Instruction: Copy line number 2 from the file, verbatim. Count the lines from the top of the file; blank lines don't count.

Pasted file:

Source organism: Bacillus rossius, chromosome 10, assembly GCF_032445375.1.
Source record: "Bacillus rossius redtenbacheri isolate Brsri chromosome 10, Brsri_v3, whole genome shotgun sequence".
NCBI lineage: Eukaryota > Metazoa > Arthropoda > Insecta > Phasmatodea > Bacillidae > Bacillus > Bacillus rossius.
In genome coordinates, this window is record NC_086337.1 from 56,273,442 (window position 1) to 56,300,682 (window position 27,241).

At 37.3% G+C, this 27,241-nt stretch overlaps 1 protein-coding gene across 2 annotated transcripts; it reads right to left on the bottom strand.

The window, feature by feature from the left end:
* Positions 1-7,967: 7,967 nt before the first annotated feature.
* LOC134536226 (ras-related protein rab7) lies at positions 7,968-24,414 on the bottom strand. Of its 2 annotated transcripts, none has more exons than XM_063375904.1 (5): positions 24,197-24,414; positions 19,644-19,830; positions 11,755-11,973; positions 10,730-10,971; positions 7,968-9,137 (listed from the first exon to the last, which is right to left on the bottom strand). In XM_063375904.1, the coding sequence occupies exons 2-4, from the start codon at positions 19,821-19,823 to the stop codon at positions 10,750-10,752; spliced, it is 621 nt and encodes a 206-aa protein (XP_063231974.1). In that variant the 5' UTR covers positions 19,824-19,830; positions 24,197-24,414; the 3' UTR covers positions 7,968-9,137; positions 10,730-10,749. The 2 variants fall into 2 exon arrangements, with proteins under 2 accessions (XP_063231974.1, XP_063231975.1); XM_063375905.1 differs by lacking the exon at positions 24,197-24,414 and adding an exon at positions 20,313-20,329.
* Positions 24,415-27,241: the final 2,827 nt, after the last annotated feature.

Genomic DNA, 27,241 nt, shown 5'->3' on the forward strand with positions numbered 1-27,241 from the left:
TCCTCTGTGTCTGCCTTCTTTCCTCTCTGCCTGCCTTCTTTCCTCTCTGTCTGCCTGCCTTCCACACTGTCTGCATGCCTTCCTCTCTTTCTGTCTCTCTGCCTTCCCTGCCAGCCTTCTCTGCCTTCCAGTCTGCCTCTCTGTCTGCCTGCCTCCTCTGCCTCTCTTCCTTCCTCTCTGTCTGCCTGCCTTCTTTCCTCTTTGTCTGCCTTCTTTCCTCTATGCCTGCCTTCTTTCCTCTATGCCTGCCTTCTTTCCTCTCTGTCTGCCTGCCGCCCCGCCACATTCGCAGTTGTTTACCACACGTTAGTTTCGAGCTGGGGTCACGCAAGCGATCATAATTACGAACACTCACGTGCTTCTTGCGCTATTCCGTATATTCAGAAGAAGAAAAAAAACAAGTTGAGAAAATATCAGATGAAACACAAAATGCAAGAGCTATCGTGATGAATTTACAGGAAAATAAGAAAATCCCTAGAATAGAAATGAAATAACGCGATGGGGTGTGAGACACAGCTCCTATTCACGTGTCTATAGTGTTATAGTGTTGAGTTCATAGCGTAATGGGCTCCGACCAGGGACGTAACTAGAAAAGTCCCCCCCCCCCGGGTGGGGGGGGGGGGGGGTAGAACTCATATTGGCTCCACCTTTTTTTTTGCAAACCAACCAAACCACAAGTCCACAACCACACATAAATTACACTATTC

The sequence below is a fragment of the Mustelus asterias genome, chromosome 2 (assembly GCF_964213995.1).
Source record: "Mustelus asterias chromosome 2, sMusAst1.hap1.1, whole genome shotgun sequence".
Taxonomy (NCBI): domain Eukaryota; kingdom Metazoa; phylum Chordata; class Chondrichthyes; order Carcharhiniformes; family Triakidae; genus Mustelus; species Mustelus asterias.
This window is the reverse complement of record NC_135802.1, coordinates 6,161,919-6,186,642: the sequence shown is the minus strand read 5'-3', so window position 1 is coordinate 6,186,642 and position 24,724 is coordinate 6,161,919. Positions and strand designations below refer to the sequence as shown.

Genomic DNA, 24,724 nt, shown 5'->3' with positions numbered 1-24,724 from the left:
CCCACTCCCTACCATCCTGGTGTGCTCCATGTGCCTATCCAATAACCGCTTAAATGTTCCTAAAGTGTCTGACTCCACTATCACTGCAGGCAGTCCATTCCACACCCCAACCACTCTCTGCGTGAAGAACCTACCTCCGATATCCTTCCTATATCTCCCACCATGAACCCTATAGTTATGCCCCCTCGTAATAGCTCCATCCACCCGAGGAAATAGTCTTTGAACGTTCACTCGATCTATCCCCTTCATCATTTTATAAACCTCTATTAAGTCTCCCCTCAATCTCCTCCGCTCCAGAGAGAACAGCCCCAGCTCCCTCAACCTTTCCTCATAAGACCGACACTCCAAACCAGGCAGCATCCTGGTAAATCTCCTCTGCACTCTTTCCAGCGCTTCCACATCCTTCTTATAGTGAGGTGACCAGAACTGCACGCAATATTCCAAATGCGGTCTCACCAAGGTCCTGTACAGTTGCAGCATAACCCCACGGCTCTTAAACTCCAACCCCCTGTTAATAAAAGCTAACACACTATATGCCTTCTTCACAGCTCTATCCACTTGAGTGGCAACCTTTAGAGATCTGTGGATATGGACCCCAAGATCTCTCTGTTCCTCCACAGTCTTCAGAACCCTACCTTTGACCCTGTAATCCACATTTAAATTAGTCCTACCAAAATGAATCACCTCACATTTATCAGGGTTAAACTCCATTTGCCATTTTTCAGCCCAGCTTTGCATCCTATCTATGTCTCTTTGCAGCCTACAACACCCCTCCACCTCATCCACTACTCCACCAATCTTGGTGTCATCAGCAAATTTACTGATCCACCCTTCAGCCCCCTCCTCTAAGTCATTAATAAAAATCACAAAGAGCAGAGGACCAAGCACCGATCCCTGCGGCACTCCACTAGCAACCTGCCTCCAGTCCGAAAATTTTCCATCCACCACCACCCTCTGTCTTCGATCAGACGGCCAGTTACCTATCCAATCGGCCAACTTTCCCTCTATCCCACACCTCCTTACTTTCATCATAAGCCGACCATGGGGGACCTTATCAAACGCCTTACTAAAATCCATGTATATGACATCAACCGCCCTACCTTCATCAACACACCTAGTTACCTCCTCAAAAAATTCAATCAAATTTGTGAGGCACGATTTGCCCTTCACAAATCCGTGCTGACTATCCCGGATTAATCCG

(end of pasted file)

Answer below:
Source record: "Bacillus rossius redtenbacheri isolate Brsri chromosome 10, Brsri_v3, whole genome shotgun sequence".